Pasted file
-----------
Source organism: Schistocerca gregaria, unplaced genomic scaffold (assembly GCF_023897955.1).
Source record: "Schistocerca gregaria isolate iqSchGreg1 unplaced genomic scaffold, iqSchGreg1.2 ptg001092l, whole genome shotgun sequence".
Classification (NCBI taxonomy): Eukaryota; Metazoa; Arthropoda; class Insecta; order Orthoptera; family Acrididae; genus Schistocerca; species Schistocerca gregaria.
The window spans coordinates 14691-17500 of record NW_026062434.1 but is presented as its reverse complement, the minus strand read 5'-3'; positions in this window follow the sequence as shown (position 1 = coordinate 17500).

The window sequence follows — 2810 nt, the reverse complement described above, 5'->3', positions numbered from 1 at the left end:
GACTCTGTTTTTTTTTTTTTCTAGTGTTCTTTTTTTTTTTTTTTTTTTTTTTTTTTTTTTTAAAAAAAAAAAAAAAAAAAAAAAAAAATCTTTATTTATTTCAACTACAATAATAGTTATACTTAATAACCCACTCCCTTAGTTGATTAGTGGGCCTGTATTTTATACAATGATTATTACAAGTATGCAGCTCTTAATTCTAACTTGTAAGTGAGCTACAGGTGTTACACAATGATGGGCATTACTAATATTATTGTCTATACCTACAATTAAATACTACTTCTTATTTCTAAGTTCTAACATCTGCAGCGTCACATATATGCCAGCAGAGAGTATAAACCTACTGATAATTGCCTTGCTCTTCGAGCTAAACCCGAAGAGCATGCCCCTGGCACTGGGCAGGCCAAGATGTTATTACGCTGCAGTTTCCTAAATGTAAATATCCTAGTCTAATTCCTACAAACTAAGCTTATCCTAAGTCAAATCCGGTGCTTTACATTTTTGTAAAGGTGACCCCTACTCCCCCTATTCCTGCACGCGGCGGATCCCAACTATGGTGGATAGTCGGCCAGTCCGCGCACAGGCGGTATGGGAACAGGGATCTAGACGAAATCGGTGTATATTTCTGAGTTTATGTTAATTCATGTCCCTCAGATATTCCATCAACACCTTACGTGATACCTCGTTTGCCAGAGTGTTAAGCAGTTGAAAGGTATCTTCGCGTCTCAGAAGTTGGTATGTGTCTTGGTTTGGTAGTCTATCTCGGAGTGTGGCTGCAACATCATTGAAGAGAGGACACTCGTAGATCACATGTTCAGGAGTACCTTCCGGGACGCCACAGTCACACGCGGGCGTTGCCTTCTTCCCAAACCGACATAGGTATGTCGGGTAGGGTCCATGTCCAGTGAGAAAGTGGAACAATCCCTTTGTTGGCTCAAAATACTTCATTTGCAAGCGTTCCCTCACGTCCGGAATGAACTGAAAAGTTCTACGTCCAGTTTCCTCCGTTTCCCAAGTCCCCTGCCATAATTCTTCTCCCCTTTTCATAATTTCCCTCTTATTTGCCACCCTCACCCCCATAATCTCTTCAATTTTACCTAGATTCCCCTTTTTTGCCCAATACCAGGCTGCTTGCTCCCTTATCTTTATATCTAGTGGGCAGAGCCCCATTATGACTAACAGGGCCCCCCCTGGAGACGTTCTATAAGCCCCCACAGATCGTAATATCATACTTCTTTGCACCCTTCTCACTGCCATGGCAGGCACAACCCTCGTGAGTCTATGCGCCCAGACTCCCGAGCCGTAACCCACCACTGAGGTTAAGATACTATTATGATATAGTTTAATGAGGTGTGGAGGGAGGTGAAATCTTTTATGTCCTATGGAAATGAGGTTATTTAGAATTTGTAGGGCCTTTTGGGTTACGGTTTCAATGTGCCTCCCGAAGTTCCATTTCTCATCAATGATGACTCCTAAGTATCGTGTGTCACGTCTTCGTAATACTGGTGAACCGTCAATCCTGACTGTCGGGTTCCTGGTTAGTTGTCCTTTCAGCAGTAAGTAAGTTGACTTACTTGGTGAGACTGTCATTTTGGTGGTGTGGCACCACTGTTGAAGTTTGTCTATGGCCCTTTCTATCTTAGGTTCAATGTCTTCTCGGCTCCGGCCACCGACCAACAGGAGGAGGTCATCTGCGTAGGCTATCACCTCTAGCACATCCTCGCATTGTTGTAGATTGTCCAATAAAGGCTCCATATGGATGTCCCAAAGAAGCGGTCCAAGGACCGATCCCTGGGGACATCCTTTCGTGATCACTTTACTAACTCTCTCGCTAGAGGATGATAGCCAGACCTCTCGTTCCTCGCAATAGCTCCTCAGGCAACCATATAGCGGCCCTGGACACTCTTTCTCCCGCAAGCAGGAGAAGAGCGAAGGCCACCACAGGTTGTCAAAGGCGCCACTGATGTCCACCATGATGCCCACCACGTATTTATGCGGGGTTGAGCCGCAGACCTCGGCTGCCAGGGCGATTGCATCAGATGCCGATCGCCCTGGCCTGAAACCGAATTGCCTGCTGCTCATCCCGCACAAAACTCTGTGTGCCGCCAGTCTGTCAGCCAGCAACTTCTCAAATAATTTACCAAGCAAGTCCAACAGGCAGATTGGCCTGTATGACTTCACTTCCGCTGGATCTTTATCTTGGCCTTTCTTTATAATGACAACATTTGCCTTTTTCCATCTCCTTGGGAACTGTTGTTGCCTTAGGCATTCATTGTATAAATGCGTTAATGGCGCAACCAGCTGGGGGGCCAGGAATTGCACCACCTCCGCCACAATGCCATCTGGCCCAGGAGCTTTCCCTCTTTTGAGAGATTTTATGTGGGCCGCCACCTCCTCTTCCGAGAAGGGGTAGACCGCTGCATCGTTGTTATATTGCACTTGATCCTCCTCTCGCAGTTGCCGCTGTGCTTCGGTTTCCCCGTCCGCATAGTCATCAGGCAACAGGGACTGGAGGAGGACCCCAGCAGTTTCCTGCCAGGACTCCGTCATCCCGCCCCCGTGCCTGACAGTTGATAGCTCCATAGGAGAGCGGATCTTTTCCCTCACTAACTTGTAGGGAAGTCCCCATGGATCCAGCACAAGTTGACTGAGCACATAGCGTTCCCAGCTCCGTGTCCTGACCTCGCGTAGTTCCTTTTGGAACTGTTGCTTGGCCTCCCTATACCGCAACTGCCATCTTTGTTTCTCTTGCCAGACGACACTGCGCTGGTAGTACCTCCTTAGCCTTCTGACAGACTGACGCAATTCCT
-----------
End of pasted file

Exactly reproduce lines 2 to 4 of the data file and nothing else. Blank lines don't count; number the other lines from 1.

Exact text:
Source record: "Schistocerca gregaria isolate iqSchGreg1 unplaced genomic scaffold, iqSchGreg1.2 ptg001092l, whole genome shotgun sequence".
Classification (NCBI taxonomy): Eukaryota; Metazoa; Arthropoda; class Insecta; order Orthoptera; family Acrididae; genus Schistocerca; species Schistocerca gregaria.
The window spans coordinates 14691-17500 of record NW_026062434.1 but is presented as its reverse complement, the minus strand read 5'-3'; positions in this window follow the sequence as shown (position 1 = coordinate 17500).